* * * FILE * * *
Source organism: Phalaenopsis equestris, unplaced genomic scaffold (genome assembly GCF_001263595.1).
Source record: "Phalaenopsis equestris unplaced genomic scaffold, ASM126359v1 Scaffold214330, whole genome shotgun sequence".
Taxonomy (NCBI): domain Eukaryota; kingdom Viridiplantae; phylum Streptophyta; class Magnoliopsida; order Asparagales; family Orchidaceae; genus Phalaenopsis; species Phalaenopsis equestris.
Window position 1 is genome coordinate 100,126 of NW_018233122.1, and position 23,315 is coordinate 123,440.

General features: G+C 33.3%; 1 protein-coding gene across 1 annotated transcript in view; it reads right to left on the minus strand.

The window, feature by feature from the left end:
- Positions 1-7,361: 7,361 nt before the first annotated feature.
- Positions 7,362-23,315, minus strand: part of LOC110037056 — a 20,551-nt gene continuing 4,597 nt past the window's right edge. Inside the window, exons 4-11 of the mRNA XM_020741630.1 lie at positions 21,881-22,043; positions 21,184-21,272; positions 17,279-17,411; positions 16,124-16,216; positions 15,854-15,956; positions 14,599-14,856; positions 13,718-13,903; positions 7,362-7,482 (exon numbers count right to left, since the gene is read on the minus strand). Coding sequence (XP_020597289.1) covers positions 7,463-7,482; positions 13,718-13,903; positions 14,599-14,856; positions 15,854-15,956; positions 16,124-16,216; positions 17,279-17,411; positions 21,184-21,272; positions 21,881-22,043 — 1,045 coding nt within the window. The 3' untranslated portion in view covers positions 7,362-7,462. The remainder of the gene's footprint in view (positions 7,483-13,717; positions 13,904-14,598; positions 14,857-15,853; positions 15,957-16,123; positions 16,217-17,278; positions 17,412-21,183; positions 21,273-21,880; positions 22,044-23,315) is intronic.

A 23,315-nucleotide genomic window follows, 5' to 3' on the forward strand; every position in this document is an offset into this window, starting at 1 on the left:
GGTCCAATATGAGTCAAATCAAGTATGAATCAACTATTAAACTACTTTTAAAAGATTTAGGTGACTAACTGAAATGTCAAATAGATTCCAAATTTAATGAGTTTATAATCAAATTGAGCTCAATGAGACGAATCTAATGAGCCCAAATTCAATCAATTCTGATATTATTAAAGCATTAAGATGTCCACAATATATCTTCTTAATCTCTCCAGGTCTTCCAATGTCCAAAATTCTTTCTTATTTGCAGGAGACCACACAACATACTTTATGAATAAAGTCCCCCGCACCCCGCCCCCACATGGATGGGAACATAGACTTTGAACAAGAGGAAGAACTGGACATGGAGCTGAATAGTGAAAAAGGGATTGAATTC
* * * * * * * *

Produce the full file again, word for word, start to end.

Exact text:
Source organism: Phalaenopsis equestris, unplaced genomic scaffold (genome assembly GCF_001263595.1).
Source record: "Phalaenopsis equestris unplaced genomic scaffold, ASM126359v1 Scaffold214330, whole genome shotgun sequence".
Taxonomy (NCBI): domain Eukaryota; kingdom Viridiplantae; phylum Streptophyta; class Magnoliopsida; order Asparagales; family Orchidaceae; genus Phalaenopsis; species Phalaenopsis equestris.
Window position 1 is genome coordinate 100,126 of NW_018233122.1, and position 23,315 is coordinate 123,440.

General features: G+C 33.3%; 1 protein-coding gene across 1 annotated transcript in view; it reads right to left on the minus strand.

The window, feature by feature from the left end:
- Positions 1-7,361: 7,361 nt before the first annotated feature.
- Positions 7,362-23,315, minus strand: part of LOC110037056 — a 20,551-nt gene continuing 4,597 nt past the window's right edge. Inside the window, exons 4-11 of the mRNA XM_020741630.1 lie at positions 21,881-22,043; positions 21,184-21,272; positions 17,279-17,411; positions 16,124-16,216; positions 15,854-15,956; positions 14,599-14,856; positions 13,718-13,903; positions 7,362-7,482 (exon numbers count right to left, since the gene is read on the minus strand). Coding sequence (XP_020597289.1) covers positions 7,463-7,482; positions 13,718-13,903; positions 14,599-14,856; positions 15,854-15,956; positions 16,124-16,216; positions 17,279-17,411; positions 21,184-21,272; positions 21,881-22,043 — 1,045 coding nt within the window. The 3' untranslated portion in view covers positions 7,362-7,462. The remainder of the gene's footprint in view (positions 7,483-13,717; positions 13,904-14,598; positions 14,857-15,853; positions 15,957-16,123; positions 16,217-17,278; positions 17,412-21,183; positions 21,273-21,880; positions 22,044-23,315) is intronic.

A 23,315-nucleotide genomic window follows, 5' to 3' on the forward strand; every position in this document is an offset into this window, starting at 1 on the left:
GGTCCAATATGAGTCAAATCAAGTATGAATCAACTATTAAACTACTTTTAAAAGATTTAGGTGACTAACTGAAATGTCAAATAGATTCCAAATTTAATGAGTTTATAATCAAATTGAGCTCAATGAGACGAATCTAATGAGCCCAAATTCAATCAATTCTGATATTATTAAAGCATTAAGATGTCCACAATATATCTTCTTAATCTCTCCAGGTCTTCCAATGTCCAAAATTCTTTCTTATTTGCAGGAGACCACACAACATACTTTATGAATAAAGTCCCCCGCACCCCGCCCCCACATGGATGGGAACATAGACTTTGAACAAGAGGAAGAACTGGACATGGAGCTGAATAGTGAAAAAGGGATTGAATTC